Escape the “Groundhog Day” Cycle and Reclaim Control of Your Time
Many years ago, when I was writing the Love & Money column for The Wall Street Journal, I interviewed a longtime friend, Melissa, about paying people to do household chores. She told me she hires people for lawn maintenance or housecleaning because she’d calculated that she earns far more money on an hourly basis than it costs to hire the help.
She was effectively talking about the value of time vs. the value of money. And I totally get that analysis.
It’s a notion that rekindles in my mind these days as I consider all that’s going on in our world.
Right now, we all have so much time.
Honestly, though I’ve spent 15 years working from home, moments creep up on me now when I feel like I’m living in an age before clocks ever mattered. The upshot is that this Corona Moment is forcing all of us to assess what’s important in life and how we want to spend our time once time is back to normal.
For all the Sturm und Drang the pandemic has created, I feel safe in saying that a lot of people have become quite comfortable being at home all day instead of in an office building. And I feel safe in saying a lot of people right now are wondering how they might extend this lifestyle when the “all clear” sounds and Americans start filtering back into cubicles.
They already know that back in the real world they’re going to miss the freedom they have right now. The freedom to putter around in their PJs most of the day. The freedom to learn to play the guitar. The freedom to experiment with new recipes, or getting around to starting that Great American Novel they’ve been meaning to write for years.
And then the Big Bothersome Question slaps them back to reality: Yeah, but I have to earn a living.
Which gets back to my friend Melissa and that idea of how we value our time…
In this case, I am not talking about the monetary value of time. I am talking about the psychic value—the “I want to enjoy my life” quotient.
I write about this all the time from the perspective of my own life living as a work-from-wherever digital nomad. I look back on the years I worked in a cubicle in an office tower in lower Manhattan. I certainly won’t say those were troubling years by any stretch. I loved my job. Walking around New York City to grab lunch was fabulous. And I was really close to certain people who I miss at times. It was a great work-life.
But I also had to fight metro New York traffic every morning and evening…and then I had a subway commute…and I had to pay for gas…and I had to pay for monthly parking passes and monthly subway passes…and, frankly, I miss none of that. That was three hours lost every day. And hundreds of dollars in expenses every month.
Today, I think back over the last 15 years of working from home, and my life now as a digital nomad writing from a wonderful apartment in the heart of Prague, and I see how my relationship with time has changed. Time has become more valuable to me, precisely because I have more of it, which seems counterintuitive.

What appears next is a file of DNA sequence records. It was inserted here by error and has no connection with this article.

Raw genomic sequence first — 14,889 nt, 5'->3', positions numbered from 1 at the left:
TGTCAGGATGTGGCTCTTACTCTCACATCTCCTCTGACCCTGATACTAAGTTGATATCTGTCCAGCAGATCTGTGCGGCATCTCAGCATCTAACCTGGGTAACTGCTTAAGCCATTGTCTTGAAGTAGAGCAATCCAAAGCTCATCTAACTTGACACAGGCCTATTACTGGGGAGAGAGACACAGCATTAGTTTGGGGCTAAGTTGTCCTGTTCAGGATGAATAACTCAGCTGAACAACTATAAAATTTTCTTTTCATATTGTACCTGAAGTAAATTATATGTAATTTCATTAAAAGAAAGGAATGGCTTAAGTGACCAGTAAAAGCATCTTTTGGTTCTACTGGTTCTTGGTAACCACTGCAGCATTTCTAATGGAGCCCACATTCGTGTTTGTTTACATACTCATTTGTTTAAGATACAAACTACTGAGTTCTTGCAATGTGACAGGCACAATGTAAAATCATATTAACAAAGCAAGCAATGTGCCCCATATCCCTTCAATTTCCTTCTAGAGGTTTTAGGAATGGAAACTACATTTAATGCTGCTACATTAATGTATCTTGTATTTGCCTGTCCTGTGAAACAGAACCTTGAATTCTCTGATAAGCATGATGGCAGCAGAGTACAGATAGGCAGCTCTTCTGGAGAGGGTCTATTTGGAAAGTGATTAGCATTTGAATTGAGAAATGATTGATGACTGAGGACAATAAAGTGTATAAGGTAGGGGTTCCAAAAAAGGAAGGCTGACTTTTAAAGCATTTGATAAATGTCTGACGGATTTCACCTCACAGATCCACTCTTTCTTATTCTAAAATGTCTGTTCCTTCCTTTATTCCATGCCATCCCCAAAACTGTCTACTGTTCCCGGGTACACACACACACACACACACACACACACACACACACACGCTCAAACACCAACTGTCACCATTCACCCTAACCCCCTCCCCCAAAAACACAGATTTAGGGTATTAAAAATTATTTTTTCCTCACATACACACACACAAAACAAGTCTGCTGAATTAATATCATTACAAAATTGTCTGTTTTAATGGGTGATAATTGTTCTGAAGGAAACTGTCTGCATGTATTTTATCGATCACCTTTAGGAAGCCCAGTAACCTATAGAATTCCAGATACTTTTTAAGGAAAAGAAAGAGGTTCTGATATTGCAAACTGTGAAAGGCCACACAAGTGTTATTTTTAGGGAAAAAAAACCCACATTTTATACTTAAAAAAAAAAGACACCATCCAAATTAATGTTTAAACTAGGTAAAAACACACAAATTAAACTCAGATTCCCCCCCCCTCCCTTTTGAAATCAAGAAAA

When your workday world is prescribed within a certain block between 9 a.m. and 5 p.m., and when your days are bookended by the same commute to and from the same office building along the same roads…and when you know you have to prepare dinner when you get home…well, time is nothing more than commoditized blocks arranged the same way, every day. It’s like living inside the Bill Murray movie Groundhog Day—soon enough you place no value on what happens over and over again.
Time becomes monotonous. It works against you because you’re gaining very little psychic value—very little joy—even as time is slowly running out on all of us.
Because of corona, I think people are beginning to see what “freedom to live your day as you please” really looks like. And it looks so much more enriching than the monotony of another Groundhog Day.
Which brings us back to money, and the main point that I have so clearly buried here at the bottom: This life of workday freedom is available to anyone. As I and my Savvy Retiree colleagues write so often, oodles of ways exist to earn an income from wherever you want your life to be. It’s the transformative power of the internet and the e-income lifestyle it offers.
I have friends and colleagues living lives they love and earning great incomes in Mexico, Portugal, Colorado, the Netherlands, Greece, Ireland, Florida, Vermont, Uruguay, Australia. Their joy comes in controlling their own schedule. They earn when they want. They play when they want. And time is so much more valuable to them because it’s no longer commoditized and pre-arranged into unchanging blocks.
Small example of what I mean: I cannot tell you the last time I’ve thought about taking a vacation. My life is a vacation in that if I wanted to (and if Czech borders weren’t temporarily closed), I could decide right now to buy a ticket to Paris and go hang out with a friend for a week or two. I’d still have tasks to complete to earn an income, but I’d do those for a couple hours in the morning or at night and spend my days playing and eating in Paris.
And then, the following week, I could be in Laos or southern Argentina, or visiting my kids in south Louisiana.
What I’m saying is this: Time has value far greater than money, and because of the internet’s e-income opportunities, all of us can reclaim control over how we use the time we have remaining.
Written by Jeff D. Opdyke